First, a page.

VERTEBRATE FOOTPRINTS FROM THE U. S. NATIONAL MUSEUM'S "LACOE COLLECTION" FROM THE MIDDLE PENNSYLVANIAN LLEWELLYN FORMATION, EASTERN PENNSYLVANIA USA
Ralph Dupuy Lacoe (1824-1901) was a self-taught paleontologist who lived in the small coal town of Pittston, Pennsylvania, whose significant contributions to paleontology were widely acknowledged at the time but now are largely unrecognized. Lacoe retired early from his business endeavors and worked full time collecting more than 100,000 fossil specimens, primarily from eastern North America. He donated most of his collection to the USNM in 1898, to be studied further by leading scientists of the time, including Charles A. Ashburner (invertebrate fossils from Carboniferous limestone beds); Edward D. Cope, Roy L. Moodie (tetrapod vertebrate remains); Frank H. Knowlton, Leo Lesquereux (Coal Flora paleobotany); and Anton Handlirsch, Samuel H. Scudder (Carboniferous fossil insects).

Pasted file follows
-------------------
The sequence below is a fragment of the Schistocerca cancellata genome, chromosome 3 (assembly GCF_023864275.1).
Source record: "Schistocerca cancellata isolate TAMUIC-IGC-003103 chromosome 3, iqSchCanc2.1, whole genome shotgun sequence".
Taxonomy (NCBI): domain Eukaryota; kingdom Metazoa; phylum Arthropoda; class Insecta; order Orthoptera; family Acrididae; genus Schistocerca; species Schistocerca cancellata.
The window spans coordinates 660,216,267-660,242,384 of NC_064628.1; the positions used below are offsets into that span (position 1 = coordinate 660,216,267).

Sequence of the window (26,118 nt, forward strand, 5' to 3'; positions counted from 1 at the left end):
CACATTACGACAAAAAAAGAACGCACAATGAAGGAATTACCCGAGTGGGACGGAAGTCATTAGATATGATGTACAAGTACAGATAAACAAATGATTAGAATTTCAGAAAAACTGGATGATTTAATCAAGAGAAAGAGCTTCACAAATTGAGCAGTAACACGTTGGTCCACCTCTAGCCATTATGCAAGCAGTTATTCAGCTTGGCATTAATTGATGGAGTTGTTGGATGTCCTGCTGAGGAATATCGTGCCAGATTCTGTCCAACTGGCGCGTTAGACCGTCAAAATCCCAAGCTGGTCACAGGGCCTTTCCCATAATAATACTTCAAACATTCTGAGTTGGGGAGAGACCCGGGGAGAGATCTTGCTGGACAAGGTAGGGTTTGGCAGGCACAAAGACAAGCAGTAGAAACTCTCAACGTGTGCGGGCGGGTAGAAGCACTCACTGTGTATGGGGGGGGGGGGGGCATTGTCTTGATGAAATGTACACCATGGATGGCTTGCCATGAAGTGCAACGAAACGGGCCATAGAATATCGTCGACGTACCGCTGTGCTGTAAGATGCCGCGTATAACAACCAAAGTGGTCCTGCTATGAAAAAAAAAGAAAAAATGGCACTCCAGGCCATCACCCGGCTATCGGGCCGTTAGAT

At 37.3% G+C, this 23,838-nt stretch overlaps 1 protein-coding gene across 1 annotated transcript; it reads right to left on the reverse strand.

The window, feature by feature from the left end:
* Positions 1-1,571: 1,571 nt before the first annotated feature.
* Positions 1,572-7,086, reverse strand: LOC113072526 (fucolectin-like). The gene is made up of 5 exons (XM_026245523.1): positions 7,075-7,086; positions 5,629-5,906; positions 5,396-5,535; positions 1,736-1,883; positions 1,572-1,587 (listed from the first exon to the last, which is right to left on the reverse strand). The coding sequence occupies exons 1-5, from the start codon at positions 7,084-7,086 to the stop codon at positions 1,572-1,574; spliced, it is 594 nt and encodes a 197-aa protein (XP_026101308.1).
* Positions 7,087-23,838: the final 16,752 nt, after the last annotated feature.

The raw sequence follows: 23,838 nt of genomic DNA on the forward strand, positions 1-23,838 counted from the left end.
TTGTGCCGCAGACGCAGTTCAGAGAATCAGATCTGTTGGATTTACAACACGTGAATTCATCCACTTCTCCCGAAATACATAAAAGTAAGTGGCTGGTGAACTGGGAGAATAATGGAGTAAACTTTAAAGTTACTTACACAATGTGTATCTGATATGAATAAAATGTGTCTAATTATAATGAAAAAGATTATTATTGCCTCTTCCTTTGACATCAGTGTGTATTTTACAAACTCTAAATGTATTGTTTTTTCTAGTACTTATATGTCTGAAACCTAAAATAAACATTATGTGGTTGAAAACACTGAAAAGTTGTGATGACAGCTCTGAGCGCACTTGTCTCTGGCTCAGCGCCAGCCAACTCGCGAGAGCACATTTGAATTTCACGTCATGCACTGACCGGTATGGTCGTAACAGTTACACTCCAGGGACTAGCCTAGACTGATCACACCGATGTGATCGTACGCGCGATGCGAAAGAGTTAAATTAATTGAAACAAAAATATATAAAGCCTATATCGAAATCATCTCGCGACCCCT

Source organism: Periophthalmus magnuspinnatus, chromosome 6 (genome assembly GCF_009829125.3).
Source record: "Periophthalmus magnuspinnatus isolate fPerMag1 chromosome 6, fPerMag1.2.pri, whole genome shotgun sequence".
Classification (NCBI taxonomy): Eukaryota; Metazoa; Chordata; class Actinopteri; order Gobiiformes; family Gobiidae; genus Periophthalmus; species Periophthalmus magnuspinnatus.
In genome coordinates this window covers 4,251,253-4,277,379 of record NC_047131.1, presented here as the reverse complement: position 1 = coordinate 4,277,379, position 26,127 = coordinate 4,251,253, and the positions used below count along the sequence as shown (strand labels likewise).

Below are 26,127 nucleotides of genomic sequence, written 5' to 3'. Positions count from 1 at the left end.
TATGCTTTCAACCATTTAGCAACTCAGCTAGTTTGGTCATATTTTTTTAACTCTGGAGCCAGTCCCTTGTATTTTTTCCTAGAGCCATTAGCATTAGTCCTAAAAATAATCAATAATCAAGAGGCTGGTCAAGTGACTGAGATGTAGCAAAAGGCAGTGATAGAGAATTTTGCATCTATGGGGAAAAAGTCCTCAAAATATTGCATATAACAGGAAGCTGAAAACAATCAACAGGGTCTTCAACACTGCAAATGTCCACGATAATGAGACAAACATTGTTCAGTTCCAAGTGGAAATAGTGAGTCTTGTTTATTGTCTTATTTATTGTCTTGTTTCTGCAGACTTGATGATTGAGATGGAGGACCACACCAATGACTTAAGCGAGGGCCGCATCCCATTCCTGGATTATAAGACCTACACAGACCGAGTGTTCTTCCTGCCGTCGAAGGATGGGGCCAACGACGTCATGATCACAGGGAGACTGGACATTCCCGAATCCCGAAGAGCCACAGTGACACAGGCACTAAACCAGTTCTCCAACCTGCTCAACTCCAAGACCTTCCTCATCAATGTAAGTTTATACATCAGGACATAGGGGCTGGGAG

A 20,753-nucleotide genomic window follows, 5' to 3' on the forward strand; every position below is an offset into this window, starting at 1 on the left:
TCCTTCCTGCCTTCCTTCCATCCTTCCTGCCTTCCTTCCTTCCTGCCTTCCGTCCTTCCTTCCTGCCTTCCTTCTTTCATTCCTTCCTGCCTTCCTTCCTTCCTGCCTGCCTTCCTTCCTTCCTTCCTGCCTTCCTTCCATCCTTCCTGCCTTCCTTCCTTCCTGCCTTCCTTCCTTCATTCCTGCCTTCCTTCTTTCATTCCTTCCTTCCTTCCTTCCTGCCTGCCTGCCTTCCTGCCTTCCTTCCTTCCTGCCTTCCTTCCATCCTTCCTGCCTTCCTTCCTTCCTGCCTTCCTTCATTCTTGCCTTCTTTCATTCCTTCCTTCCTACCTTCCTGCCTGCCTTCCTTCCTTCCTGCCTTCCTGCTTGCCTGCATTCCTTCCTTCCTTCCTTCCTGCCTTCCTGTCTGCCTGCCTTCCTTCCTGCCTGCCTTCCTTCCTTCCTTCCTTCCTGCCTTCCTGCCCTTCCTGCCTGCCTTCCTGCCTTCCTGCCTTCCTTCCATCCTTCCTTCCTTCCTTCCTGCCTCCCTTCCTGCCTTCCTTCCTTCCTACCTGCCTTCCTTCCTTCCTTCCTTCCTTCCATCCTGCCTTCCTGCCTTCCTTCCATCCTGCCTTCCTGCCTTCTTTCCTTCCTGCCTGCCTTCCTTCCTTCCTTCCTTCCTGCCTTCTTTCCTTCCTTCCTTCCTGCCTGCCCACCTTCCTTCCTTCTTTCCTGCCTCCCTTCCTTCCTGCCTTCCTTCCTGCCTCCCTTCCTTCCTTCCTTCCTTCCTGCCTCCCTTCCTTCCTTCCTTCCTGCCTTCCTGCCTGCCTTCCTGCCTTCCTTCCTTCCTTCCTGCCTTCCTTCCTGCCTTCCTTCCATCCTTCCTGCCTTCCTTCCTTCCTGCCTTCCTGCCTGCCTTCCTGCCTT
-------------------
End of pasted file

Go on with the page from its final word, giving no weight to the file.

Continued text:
Almost unnoticed in the USNM “Lacoe Collection” are several sandstone specimens bearing vertebrate footprints discovered in the mining spoils from the Butler Coal Mine, Northern Anthracite Coal Field, Pittston, PA. The specimens originated from the sandstone strata immediately above the “Pittston” coal seam of the Llewellyn Formation, indicating a Middle Pennsylvanian (Westphalian D) age.
The “Lacoe” set of footprint specimens display tetradactyl manus and tridactyl pes underprints and imprints. Manus digits are normally short, pes digits relatively long, all digits typically straight and blunt tipped, but slightly curved digits and pointed tips are also present. Body/tail drags are not evident. The footprints demonstrate associated manus/pes pairs with pes much larger than manus, and approximate pes widths and lengths that range from 40 to 50 mm, allowing the interpretation of the footprints as Mathewichnus isp., produced by a temnospondyl trackmaker.